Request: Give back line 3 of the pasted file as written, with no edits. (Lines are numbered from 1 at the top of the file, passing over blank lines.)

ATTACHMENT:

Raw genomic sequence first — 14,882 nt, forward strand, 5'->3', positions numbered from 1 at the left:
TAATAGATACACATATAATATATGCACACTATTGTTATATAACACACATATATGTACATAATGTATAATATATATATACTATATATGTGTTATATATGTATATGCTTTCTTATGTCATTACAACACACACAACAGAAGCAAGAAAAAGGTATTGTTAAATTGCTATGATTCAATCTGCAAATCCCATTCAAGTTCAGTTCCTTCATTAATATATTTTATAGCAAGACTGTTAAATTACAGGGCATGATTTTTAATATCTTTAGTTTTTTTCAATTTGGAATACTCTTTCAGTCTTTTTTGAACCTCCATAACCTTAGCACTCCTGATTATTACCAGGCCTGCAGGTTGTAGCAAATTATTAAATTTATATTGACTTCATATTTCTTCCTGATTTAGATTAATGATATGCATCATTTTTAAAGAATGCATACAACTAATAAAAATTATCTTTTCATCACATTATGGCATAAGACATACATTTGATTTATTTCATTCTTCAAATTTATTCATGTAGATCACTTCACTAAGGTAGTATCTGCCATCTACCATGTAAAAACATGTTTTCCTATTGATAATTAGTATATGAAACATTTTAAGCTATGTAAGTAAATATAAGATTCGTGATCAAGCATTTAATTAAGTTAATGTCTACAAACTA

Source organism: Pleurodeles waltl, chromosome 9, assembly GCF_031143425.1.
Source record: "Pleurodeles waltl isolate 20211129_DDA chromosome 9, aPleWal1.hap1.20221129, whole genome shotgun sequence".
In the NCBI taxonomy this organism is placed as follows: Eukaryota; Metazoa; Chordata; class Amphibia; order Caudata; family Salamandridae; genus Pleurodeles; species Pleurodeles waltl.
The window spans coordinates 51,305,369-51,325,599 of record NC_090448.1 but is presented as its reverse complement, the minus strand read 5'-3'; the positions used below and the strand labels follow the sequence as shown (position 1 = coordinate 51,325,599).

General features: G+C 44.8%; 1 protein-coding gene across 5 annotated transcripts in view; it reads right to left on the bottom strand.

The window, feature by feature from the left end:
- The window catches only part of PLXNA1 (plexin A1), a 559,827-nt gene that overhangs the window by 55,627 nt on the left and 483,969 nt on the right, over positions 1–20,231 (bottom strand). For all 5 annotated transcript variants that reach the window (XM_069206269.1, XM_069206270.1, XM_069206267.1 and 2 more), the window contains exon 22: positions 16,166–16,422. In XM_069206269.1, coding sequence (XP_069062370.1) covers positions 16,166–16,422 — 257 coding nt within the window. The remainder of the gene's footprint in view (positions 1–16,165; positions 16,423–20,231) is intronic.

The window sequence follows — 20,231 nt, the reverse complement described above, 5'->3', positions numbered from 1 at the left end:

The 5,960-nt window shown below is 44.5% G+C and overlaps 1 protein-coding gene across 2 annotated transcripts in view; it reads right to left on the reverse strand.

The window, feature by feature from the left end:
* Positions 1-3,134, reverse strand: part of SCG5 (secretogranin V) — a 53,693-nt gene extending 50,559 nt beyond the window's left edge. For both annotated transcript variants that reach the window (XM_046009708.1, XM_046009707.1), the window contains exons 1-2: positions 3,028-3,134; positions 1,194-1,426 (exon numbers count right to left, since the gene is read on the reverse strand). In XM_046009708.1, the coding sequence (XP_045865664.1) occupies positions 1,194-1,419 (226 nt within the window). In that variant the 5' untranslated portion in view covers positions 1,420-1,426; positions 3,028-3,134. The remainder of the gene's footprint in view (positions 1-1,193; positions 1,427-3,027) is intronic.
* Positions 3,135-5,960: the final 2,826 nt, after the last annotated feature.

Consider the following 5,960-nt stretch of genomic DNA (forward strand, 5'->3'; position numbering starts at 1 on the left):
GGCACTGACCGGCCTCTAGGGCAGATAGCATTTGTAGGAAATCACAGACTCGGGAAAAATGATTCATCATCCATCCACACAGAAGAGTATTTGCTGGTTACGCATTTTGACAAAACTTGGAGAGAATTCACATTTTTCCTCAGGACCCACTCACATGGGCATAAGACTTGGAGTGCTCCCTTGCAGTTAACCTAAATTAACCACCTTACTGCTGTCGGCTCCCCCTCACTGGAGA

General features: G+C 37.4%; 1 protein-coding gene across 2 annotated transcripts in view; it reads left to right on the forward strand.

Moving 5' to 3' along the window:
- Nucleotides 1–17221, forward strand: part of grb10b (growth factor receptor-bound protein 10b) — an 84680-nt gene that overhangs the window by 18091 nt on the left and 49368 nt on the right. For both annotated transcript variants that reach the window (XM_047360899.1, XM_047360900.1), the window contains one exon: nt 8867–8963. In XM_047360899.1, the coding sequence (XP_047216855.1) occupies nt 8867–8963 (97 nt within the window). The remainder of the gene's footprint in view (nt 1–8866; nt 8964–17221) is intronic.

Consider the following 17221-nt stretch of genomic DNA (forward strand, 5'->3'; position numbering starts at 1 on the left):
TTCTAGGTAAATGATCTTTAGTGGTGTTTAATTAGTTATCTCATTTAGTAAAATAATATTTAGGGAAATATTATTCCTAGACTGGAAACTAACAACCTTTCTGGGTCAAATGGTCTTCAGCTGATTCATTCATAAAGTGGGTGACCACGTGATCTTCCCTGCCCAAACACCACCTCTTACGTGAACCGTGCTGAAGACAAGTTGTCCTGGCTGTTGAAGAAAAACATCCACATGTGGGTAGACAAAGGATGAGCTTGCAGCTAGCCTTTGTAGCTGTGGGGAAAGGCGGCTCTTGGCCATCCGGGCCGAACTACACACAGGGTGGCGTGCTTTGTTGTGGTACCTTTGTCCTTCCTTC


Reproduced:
Source organism: Pleurodeles waltl, chromosome 9, assembly GCF_031143425.1.